The Rise of Eosinophilic Esophagitis


In the dynamic world of medicine, understanding how diseases evolve over time is crucial for both healthcare professionals and the public.

Among the most fascinating developments in recent decades is the noticeable increase in allergic conditions, which reflects changes in environmental, dietary, and possibly genetic factors. I would like to highlight phenomenon by examining eosinophilic esophagitis (EoE), a condition first recognised less than 50 years ago, which has since seen a marked increase in diagnosis rates.

The Growing Prevalence of Allergic Conditions

Allergic conditions, ranging from hay fever and asthma to food allergies, have become increasingly common over the last few decades. Several reasons have been proposed to explain this. The “hygiene hypothesis,” suggests that decreased exposure to microbes in early childhood due to cleaner environments may suppress the natural development of the immune system, leading to an increased susceptibility to allergies. Changes in diet, increased use of antibiotics, and urbanisation may also be relevant.

Eosinophilic Esophagitis: A Modern Epidemic

Eosinophilic esophagitis, often referred to as EoE, serves as a case study for emerging allergic conditions. First described in the 1970s and recognised as a distinct disease in the early 1990s, EoE is a chronic immune/antigen-mediated oesophageal disease characterized by eosinophils infiltrating the oesophagus. This infiltration leads to inflammation, resulting in symptoms such as swallowing difficulties, food impaction, and oesophageal pain.

Epidemiology and Risk Factors

EoE has become increasingly common, particularly over the last 20 years, with studies indicating rising incidence and prevalence worldwide. Initially thought to be rare, EoE is now recognised as one of the main causes of digestive health issues related to the oesophagus. Risk factors include a history of allergic diseases such as asthma, food allergies, eczema, and allergic rhinitis. It is more common in white men and those who have other allergies including allergic asthma or runny nose (rhinitis). Given the allergic background, there also appears to be a seasonal variation in exacerbations, with some patients having more trouble during peak pollen seasons.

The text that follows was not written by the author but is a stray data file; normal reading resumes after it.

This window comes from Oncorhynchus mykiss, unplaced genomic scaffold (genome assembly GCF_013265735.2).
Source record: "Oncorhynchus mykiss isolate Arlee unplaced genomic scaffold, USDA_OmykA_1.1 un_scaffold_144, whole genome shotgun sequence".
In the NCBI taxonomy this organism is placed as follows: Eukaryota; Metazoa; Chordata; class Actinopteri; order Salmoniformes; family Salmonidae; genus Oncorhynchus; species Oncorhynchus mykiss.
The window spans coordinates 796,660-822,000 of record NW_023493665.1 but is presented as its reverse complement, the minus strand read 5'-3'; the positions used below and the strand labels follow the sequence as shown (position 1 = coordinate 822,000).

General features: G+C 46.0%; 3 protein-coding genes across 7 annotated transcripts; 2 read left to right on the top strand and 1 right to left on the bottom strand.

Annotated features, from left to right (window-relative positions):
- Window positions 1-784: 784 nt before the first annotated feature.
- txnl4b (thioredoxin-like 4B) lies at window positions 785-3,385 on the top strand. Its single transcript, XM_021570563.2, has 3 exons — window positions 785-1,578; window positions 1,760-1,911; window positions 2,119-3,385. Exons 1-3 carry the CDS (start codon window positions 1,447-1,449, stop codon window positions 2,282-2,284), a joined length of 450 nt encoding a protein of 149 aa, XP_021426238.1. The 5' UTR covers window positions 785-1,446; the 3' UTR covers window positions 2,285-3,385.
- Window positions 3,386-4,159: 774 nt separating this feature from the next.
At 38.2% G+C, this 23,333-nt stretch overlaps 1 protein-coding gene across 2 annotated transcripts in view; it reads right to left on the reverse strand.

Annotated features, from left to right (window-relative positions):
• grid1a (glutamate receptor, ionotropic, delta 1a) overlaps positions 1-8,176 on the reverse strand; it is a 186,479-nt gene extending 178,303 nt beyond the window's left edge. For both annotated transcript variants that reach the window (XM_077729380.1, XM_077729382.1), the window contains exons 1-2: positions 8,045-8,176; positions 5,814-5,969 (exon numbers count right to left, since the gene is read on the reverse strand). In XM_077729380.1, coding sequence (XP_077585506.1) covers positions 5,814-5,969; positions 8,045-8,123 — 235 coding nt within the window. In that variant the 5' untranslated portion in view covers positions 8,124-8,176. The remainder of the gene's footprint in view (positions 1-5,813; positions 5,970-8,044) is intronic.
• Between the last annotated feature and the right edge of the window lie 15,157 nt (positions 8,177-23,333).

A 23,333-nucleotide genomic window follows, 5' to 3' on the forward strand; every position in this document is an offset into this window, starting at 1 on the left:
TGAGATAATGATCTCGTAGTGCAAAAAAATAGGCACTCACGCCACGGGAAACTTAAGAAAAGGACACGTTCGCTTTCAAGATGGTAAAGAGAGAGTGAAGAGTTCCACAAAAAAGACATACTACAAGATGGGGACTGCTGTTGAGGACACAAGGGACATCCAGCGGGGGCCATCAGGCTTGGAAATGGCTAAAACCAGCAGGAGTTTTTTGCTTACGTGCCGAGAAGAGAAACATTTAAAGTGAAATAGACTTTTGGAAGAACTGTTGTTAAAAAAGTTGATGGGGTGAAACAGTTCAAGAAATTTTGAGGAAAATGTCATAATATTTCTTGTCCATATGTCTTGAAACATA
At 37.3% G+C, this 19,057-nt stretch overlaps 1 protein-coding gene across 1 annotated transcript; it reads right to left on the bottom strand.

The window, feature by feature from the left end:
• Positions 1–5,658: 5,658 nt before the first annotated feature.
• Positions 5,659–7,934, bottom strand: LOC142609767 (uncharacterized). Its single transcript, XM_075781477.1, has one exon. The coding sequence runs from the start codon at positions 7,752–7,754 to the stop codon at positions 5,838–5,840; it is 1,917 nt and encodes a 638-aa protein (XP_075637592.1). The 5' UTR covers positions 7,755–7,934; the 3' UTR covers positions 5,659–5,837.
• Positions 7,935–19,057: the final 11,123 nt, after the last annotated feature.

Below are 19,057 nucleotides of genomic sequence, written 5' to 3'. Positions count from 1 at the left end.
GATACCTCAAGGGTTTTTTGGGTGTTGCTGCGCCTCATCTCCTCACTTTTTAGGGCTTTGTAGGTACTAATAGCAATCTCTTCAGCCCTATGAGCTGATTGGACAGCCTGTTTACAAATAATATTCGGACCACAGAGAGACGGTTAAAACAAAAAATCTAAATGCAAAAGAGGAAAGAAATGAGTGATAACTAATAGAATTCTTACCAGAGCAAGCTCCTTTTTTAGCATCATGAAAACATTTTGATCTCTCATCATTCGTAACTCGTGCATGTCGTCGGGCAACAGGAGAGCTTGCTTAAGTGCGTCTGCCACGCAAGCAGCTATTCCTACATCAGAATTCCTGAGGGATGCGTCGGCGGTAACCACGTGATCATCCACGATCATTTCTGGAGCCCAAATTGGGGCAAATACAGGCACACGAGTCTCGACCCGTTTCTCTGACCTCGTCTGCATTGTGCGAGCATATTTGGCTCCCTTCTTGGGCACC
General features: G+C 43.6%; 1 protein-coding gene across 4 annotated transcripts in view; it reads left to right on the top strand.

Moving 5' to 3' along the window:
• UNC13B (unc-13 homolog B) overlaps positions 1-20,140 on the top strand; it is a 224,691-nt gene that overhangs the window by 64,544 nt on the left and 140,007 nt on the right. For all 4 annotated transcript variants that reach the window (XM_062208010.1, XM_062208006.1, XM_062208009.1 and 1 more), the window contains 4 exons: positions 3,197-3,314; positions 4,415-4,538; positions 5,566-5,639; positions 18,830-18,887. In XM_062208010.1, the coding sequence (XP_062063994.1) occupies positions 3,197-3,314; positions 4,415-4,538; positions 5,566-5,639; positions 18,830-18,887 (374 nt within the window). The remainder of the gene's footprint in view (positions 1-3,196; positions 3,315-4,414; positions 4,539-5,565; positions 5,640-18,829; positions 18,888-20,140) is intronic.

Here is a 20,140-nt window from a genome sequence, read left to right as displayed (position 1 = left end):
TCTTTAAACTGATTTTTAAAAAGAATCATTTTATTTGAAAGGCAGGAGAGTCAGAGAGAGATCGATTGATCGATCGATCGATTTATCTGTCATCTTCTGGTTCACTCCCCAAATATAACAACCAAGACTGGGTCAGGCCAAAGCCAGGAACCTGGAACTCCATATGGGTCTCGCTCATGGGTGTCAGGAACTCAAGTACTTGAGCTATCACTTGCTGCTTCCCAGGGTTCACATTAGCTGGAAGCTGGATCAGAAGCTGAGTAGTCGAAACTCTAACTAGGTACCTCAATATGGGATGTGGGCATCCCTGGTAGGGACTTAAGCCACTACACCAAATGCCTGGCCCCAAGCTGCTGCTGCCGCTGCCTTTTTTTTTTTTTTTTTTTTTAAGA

Although the absence of acid reflux may be relevant to making the diagnosis, many patients have both conditions, which adds challenges to successful disease management. 

Diagnosis and Management

The diagnosis of EoE has evolved significantly with advancements in medical technology and understanding of the disease. It typically requires endoscopic examination and biopsy of the oesophagus. Curiously, skin sensitivity tests generally do not help with either diagnosis or assessment of response to treatment. Although many patients have positive skin prick tests, these do not accurately identify causative foods in most people.